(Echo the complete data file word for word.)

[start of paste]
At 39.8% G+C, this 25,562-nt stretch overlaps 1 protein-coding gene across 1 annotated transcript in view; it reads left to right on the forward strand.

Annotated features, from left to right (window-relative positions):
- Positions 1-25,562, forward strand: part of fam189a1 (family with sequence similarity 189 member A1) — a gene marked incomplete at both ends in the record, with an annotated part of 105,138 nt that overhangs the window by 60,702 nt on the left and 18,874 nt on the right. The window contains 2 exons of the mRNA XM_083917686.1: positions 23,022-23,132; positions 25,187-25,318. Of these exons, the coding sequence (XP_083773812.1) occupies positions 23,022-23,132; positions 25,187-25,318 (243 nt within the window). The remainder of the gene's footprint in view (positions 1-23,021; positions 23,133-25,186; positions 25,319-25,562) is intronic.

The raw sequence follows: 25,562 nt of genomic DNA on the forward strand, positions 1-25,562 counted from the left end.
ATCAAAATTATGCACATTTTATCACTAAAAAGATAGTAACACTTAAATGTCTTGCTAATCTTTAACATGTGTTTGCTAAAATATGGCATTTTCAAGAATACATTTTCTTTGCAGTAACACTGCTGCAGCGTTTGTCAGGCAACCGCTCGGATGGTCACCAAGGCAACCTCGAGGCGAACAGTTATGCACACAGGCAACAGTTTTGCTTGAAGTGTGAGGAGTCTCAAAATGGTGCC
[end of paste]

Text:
At 39.8% G+C, this 25,562-nt stretch overlaps 1 protein-coding gene across 1 annotated transcript in view; it reads left to right on the forward strand.

Annotated features, from left to right (window-relative positions):
- Positions 1-25,562, forward strand: part of fam189a1 (family with sequence similarity 189 member A1) — a gene marked incomplete at both ends in the record, with an annotated part of 105,138 nt that overhangs the window by 60,702 nt on the left and 18,874 nt on the right. The window contains 2 exons of the mRNA XM_083917686.1: positions 23,022-23,132; positions 25,187-25,318. Of these exons, the coding sequence (XP_083773812.1) occupies positions 23,022-23,132; positions 25,187-25,318 (243 nt within the window). The remainder of the gene's footprint in view (positions 1-23,021; positions 23,133-25,186; positions 25,319-25,562) is intronic.

The raw sequence follows: 25,562 nt of genomic DNA on the forward strand, positions 1-25,562 counted from the left end.
ATCAAAATTATGCACATTTTATCACTAAAAAGATAGTAACACTTAAATGTCTTGCTAATCTTTAACATGTGTTTGCTAAAATATGGCATTTTCAAGAATACATTTTCTTTGCAGTAACACTGCTGCAGCGTTTGTCAGGCAACCGCTCGGATGGTCACCAAGGCAACCTCGAGGCGAACAGTTATGCACACAGGCAACAGTTTTGCTTGAAGTGTGAGGAGTCTCAAAATGGTGCC